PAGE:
For-profit education provider ITT Educational Services has delivered sales and earnings growth in past economic downturns, as more people pursued post-secondary education to learn new, or upgrade existing, skills in order to help them compete in a soft economy and a tighter job market. Results for the third-quarter of 2008 ended September 30 proved no different, with sales and operating income up year-on-year 17 percent and 28 percent, on a 19.4% jump in student enrollment. Going forward, however, ITT's prospects during the current economic climate might be less sanguine, for disruptions in the credit markets have reduced significantly the amount of private loans available to potential students.
Chairman and Chief Executive Kevin M. Modany told analysts on the company's third-quarter 2008 conference call that its students did not suffer any additional restrictions on their ability to access private student loans during the quarter. In addition, based on recent conversations with the lenders who offered private loans to ITT's students during the third quarter, he did not anticipate students would have more difficulty obtaining third-party private loans during the remainder of 2008. A look at ITT's third-quarter 2008 FORM 10-Q filing, however, suggests evidence to the contrary:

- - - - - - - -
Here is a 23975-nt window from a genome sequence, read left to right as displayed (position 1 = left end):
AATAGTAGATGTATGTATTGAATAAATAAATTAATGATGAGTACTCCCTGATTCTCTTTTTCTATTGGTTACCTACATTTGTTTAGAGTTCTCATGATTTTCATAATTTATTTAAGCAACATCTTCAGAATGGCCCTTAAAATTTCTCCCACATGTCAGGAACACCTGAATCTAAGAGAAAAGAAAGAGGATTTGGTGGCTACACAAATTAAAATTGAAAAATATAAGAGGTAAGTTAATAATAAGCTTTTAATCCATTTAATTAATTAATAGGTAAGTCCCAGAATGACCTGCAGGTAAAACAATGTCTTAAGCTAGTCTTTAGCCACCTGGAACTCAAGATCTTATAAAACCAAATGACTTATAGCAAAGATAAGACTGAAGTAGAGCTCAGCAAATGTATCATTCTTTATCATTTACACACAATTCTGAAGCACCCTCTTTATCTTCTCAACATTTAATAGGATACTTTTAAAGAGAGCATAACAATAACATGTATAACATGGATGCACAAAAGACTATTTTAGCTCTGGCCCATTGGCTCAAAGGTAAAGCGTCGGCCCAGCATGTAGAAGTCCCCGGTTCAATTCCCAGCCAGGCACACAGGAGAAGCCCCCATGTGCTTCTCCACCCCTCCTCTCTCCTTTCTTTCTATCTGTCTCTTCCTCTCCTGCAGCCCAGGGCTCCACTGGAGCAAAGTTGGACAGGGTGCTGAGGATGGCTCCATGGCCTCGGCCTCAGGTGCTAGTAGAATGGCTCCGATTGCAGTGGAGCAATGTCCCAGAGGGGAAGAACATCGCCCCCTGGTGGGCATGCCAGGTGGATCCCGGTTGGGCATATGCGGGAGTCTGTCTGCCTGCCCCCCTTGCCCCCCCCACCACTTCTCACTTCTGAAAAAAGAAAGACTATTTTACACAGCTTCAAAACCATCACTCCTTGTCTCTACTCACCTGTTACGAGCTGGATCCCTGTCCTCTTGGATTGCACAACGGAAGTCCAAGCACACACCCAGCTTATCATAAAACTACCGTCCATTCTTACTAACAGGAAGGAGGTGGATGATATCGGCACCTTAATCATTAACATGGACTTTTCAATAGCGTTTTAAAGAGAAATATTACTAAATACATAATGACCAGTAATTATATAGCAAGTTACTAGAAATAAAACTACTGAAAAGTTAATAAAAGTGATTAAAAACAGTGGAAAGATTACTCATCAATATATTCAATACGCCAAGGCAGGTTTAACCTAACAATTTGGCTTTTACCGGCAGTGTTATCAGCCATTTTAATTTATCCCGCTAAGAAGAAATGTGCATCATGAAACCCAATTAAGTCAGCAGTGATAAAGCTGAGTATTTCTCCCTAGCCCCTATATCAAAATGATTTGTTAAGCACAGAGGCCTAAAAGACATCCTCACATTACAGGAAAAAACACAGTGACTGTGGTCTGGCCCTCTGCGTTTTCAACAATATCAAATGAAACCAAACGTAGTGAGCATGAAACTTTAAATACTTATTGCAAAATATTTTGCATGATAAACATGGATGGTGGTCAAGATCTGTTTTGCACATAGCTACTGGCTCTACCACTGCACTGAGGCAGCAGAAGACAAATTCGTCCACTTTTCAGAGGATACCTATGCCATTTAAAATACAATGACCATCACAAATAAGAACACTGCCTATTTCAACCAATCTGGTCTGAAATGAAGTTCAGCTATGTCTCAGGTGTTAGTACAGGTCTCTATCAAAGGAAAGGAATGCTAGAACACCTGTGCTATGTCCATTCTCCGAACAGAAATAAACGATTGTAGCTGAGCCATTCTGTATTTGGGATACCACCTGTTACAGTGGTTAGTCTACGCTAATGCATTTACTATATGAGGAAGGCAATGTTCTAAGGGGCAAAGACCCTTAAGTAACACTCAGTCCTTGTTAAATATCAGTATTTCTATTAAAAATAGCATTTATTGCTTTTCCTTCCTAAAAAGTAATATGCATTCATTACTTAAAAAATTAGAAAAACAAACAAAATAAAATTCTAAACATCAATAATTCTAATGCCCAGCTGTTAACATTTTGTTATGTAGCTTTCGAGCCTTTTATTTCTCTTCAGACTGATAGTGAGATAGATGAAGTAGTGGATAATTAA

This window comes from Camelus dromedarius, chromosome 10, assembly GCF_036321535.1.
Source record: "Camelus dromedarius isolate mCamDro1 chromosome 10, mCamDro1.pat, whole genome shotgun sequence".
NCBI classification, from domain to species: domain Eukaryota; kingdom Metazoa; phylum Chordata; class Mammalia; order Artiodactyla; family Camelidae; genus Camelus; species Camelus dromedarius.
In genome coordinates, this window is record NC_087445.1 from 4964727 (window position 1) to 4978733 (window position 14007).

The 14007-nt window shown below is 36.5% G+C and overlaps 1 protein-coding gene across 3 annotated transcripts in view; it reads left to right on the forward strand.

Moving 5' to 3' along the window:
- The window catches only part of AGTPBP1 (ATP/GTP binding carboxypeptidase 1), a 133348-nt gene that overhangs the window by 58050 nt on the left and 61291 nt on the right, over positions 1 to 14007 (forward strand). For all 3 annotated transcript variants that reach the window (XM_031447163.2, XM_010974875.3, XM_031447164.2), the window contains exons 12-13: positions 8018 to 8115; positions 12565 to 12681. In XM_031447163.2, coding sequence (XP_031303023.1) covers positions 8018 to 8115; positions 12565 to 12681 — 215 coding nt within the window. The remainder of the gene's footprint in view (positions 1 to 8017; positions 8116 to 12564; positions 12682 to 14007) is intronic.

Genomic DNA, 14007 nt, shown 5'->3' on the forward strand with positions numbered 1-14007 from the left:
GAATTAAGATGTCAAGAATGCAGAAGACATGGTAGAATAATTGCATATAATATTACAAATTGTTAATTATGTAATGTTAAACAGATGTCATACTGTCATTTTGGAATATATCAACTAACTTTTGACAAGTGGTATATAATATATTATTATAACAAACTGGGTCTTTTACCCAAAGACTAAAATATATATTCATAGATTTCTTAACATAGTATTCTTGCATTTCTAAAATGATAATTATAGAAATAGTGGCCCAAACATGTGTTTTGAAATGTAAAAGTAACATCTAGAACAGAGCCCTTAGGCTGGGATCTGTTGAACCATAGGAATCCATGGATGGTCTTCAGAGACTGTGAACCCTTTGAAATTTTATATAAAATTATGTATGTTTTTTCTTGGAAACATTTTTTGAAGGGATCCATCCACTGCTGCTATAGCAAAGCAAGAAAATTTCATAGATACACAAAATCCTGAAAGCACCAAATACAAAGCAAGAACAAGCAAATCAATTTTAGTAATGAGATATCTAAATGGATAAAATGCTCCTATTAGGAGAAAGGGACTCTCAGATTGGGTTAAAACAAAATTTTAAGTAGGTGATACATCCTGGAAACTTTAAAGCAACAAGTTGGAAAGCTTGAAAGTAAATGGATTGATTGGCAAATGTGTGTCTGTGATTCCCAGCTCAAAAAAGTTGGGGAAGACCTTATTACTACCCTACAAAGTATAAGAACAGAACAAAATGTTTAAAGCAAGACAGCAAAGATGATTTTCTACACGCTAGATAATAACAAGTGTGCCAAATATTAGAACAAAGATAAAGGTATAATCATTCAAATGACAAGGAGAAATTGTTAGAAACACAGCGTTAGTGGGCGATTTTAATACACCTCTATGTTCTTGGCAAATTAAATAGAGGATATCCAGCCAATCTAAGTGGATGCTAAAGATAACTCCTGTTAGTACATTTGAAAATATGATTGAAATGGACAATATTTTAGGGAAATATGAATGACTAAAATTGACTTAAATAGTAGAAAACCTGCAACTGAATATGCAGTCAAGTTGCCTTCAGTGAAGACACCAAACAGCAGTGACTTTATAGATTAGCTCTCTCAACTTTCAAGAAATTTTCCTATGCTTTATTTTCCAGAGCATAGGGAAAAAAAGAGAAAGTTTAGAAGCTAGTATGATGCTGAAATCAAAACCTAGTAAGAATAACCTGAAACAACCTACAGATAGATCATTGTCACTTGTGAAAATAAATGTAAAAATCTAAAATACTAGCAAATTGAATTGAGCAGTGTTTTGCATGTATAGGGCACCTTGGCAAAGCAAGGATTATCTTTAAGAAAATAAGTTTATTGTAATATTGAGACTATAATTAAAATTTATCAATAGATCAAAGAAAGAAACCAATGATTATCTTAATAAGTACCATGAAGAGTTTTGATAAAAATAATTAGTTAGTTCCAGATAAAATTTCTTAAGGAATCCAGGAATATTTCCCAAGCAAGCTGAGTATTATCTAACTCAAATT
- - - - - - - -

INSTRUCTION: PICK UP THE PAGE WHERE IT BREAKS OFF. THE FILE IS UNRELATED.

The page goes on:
- Beginning in the second quarter of 2008, we have extended larger amounts of unsecured credit to our students due to a decrease in private education loans made to our students by third-party lenders. We categorized these receivables based on the credit profiles of our students and recorded an allowance for doubtful accounts based on our historical collection experience related to amounts owed by students with similar credit profiles.
- If our collection trends were to differ significantly from our historical collection experience, we would make a corresponding adjustment to our allowance for doubtful accounts. We write off the accounts receivable due from former students when we conclude that collection is not probable.
CEO Modany contradicted himself, too, when he said that the funding gap for students on a forward looking 12-month basis would be about 13 percent of annual revenue, compared to a historical one percent to three percent of sales. In my opinion, should underwriting standards become more restrictive and the market for private student loans tighten further, internal funding for tuition could rise as high as 25 percent of annual sales.
ITT also said in the 10-Q regulatory filing that the company would "continue providing internally funded financing to our students who fail to qualify for private education loans made by third-party lenders." By definition, this implies the company will be boosting enrollment by lending monies to those with lower credit score ratings --and who statistically are "higher default" risks. If so, expect bad debt expense to rise materially in coming months.